Photos and review: Radiohead at the 1stBank Center - Reverb

Live review: Radiohead @ the 1stBank Center

Halfway through Radiohead‘s Coachella-prep show at the 1stBank Center on Tuesday, the band settled into a surprisingly faithful “Karma Police” — and a strange thing happened at the smallish suburban arena. The fans went crazy at first, of course, but the familiar song seemed to have an adverse affect on the band.

Granted the Brits aren’t known for jazz-hands stage charisma, but the hit song came off like an unfortunately necessarily inclusion in a night of otherwise-boundary pushing live music. Frontman Thom Yorke wasn’t feeling the down-tempo jam from 2000’s 1997’s “OK Computer.” The band eventually gave in as the ever-building chorus of “This is what you get” became the night’s biggest (and most reluctant) singalong. The six-piece even seemed to sigh a contented sigh when it was over.

And so did some of us in the audience.

Before we go further with this: Tuesday’s set was a modern masterpiece, a vibrant and important clash of a genius-glitch catalog and the most technologically advanced lighting rig to ever hang from the 1stBank Center’s rafters. Radiohead is bringing its big guns on this tour — and they need to, since they’re headlining the first-ever two-weekend Coachella next month.

That said, the “Karma Police” happening revealed one of the band’s few weaknesses. When “OK Computer” was released, it was the band’s “weird” and “arty” album. And now, especially when held in comparison to recent releases “The King of Limbs” and “In Rainbows,” the song sounds traditional and dated — and almost anachronistic. It wasn’t bad on Tuesday night. But it was a low point in a show that had very few of them.

Not to nitpick. But it was a surprise. And the subdued energy in the arena — singalong be damned — told me that I wasn’t the only one who felt the disconnect.

The rest of the show was a lesson on how to bring it. Yorke, dressed in a leather vest with his hair tied back, guided his group along a windy road that covered nearly two decades of material. The new “Morning Mr. Magpie” was a massive highlight early on, and the band closed its set with “Street Spirit” off ’95’s “The Bends” — fade out, indeed.

The lights? It’s hard to explain. A giant, light-triggered backdrop filled the rear of the stage, and a long and horizontal screen topped the proscenium. And the panels — my God, the panels. The 12 panels/screens hung over the band in various formations and told a story. Close-ups of the guys, Yorke & Co. Instruments in and out of focus. Chaos in animation. They were wonderful and lovely — and likely a fetching peek at the band’s Coachella set.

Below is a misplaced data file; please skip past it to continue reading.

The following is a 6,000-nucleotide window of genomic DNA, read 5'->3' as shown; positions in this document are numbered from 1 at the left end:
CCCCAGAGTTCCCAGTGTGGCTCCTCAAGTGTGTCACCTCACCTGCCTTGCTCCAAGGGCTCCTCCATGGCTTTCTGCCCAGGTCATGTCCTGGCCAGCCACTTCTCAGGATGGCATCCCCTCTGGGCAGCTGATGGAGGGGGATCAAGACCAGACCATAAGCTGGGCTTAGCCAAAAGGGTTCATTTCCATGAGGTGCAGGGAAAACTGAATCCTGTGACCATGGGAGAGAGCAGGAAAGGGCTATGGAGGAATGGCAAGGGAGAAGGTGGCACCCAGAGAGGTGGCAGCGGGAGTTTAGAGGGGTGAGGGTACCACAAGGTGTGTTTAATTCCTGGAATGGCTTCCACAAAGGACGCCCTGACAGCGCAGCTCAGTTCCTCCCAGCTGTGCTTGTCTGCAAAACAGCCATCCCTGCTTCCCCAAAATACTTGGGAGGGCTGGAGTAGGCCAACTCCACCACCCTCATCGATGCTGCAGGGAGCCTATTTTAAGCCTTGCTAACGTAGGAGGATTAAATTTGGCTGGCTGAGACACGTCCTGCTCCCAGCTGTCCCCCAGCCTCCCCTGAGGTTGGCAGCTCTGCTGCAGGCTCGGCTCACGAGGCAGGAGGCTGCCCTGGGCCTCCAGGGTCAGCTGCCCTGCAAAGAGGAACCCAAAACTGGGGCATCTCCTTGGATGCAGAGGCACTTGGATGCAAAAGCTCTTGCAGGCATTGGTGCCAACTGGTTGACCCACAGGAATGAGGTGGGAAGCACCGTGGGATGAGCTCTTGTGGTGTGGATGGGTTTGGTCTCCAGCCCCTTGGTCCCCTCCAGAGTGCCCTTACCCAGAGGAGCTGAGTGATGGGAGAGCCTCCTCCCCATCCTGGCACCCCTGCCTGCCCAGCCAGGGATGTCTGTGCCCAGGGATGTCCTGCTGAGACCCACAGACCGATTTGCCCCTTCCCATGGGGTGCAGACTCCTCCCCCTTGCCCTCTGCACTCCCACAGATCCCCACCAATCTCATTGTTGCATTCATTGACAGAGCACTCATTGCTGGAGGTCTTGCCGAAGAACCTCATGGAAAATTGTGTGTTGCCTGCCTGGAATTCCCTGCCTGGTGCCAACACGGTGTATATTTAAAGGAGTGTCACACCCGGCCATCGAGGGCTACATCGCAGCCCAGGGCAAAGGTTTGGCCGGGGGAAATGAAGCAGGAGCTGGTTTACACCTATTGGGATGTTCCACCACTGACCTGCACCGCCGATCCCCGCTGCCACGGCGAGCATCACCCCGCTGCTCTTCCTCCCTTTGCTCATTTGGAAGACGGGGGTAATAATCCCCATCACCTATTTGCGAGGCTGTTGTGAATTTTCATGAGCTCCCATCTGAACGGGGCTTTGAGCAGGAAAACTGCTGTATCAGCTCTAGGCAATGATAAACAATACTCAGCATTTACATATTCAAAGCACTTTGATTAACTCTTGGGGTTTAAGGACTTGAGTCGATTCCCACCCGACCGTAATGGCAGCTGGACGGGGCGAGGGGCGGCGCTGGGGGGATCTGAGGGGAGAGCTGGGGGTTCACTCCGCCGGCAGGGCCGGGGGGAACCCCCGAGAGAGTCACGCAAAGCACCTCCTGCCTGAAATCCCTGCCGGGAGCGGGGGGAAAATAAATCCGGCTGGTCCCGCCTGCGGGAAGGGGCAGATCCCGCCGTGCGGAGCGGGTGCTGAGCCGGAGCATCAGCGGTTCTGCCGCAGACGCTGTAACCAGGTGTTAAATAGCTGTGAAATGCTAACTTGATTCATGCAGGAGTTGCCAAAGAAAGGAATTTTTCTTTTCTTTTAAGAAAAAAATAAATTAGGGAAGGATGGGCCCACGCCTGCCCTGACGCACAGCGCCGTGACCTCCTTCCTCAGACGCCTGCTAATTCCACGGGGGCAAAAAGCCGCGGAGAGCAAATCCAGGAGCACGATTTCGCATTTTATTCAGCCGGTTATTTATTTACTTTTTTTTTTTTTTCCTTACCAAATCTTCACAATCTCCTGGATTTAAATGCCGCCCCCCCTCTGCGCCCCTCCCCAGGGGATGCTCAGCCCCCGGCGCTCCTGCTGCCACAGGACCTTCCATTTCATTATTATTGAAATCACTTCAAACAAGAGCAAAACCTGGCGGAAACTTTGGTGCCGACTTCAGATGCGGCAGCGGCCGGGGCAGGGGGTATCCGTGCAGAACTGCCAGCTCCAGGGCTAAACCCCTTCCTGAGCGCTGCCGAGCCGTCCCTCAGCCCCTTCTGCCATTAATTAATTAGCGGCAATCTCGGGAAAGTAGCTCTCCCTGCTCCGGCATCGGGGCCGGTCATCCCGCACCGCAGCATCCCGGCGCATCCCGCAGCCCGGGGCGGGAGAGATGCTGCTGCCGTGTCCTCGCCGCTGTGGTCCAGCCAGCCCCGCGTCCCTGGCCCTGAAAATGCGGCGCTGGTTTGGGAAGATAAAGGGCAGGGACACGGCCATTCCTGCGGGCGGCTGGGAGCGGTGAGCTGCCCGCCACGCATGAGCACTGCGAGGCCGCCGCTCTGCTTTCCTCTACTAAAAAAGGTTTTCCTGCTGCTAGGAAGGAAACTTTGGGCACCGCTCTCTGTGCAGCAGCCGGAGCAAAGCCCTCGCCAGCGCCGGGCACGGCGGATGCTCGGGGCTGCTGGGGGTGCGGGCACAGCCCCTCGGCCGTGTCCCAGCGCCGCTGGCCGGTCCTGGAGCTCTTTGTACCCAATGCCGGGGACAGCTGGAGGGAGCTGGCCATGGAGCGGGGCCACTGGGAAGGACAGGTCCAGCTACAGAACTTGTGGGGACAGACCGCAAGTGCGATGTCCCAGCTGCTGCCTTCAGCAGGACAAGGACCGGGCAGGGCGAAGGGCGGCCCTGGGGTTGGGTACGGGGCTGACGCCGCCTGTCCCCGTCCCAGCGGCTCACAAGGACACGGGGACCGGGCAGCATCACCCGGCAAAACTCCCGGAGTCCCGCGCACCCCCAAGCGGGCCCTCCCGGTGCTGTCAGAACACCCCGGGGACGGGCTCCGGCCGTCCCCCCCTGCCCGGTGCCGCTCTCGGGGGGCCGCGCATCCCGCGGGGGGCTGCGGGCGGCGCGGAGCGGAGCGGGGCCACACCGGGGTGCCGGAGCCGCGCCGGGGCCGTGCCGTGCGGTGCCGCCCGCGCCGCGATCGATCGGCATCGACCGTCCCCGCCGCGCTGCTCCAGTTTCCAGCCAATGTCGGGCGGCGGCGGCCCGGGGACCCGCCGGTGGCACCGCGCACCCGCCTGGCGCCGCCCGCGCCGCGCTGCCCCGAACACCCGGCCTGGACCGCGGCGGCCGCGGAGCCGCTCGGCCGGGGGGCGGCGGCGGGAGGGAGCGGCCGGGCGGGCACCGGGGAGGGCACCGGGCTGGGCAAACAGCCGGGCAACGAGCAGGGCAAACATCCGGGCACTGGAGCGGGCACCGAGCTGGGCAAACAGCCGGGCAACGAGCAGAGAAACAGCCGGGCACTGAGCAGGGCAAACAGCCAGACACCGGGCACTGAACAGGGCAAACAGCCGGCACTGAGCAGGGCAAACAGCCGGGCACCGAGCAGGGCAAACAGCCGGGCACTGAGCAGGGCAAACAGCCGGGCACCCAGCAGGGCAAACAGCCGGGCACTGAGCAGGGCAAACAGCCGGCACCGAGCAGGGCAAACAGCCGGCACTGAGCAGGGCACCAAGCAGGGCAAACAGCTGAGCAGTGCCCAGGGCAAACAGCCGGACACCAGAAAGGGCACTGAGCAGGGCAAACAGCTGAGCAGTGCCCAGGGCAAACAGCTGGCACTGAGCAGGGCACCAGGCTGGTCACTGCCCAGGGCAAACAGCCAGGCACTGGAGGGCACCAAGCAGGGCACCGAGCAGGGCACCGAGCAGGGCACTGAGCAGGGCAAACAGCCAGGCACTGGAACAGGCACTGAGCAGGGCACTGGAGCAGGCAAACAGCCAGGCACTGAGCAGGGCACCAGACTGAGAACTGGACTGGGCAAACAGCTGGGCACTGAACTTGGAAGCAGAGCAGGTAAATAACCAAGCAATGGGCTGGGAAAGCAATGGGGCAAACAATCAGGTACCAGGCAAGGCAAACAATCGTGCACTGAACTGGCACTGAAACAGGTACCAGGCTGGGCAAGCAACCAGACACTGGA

Jittery. That word kept coming to mind as the group worked its way through a frenetic set of dance floor fillers — songs that put LCD Soundsystem’s live show to shame — and methodical almost-ballads. “There There” might be the best song in the band’s live catalog. Or maybe that’s “Everything in Its Right Place,” with its lemon-sucking references and self-sampled delights.

And we got both of them in the encore — the first encore, that is.

The second encore started with a hauntingly acoustic “Give Up the Ghost” — another new track off “Limbs” — and it was a stunning display of Radiohead’s ability to mix it up and make it work. Fast-slow-fast. Mellow-messed up-stark. They’re one of the biggest live acts in the world for a reason — and the lucky fans at the 1stBank Center on Tuesday night got an unusually intimate look at the magic as it unfolded.

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Ricardo Baca is the founder and executive editor of Reverb, the co-founder of The UMS and an award-winning critic and journalist at The Denver Post.

Daniel Petty is a Denver-based photographer and social media editor at The Denver Post.

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  • Randy